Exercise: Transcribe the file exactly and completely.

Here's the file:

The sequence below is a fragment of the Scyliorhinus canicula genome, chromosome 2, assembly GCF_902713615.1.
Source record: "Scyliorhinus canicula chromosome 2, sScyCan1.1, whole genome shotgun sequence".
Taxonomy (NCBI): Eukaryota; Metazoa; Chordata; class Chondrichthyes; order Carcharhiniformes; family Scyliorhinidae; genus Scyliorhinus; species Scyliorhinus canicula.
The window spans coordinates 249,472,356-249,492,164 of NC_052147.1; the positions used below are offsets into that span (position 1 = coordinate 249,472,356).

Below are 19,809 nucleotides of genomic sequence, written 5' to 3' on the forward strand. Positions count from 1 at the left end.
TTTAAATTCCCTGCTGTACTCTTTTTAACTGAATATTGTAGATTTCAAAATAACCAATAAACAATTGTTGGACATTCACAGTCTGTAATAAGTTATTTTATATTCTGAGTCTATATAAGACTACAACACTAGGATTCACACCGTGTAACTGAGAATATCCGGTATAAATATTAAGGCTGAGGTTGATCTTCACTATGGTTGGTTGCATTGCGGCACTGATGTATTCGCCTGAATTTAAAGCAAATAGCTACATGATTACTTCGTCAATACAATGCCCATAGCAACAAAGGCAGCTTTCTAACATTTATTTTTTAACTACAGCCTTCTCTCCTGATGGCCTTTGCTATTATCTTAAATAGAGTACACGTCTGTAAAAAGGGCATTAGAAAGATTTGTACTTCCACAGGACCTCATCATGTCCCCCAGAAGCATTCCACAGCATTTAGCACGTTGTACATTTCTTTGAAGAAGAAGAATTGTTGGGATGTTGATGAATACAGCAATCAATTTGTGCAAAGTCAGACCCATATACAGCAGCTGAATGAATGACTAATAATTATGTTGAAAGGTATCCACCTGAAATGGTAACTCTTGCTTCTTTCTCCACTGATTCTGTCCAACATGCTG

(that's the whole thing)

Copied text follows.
The sequence below is a fragment of the Scyliorhinus canicula genome, chromosome 2, assembly GCF_902713615.1.
Source record: "Scyliorhinus canicula chromosome 2, sScyCan1.1, whole genome shotgun sequence".
Taxonomy (NCBI): Eukaryota; Metazoa; Chordata; class Chondrichthyes; order Carcharhiniformes; family Scyliorhinidae; genus Scyliorhinus; species Scyliorhinus canicula.
The window spans coordinates 249,472,356-249,492,164 of NC_052147.1; the positions used below are offsets into that span (position 1 = coordinate 249,472,356).

Below are 19,809 nucleotides of genomic sequence, written 5' to 3' on the forward strand. Positions count from 1 at the left end.
TTTAAATTCCCTGCTGTACTCTTTTTAACTGAATATTGTAGATTTCAAAATAACCAATAAACAATTGTTGGACATTCACAGTCTGTAATAAGTTATTTTATATTCTGAGTCTATATAAGACTACAACACTAGGATTCACACCGTGTAACTGAGAATATCCGGTATAAATATTAAGGCTGAGGTTGATCTTCACTATGGTTGGTTGCATTGCGGCACTGATGTATTCGCCTGAATTTAAAGCAAATAGCTACATGATTACTTCGTCAATACAATGCCCATAGCAACAAAGGCAGCTTTCTAACATTTATTTTTTAACTACAGCCTTCTCTCCTGATGGCCTTTGCTATTATCTTAAATAGAGTACACGTCTGTAAAAAGGGCATTAGAAAGATTTGTACTTCCACAGGACCTCATCATGTCCCCCAGAAGCATTCCACAGCATTTAGCACGTTGTACATTTCTTTGAAGAAGAAGAATTGTTGGGATGTTGATGAATACAGCAATCAATTTGTGCAAAGTCAGACCCATATACAGCAGCTGAATGAATGACTAATAATTATGTTGAAAGGTATCCACCTGAAATGGTAACTCTTGCTTCTTTCTCCACTGATTCTGTCCAACATGCTG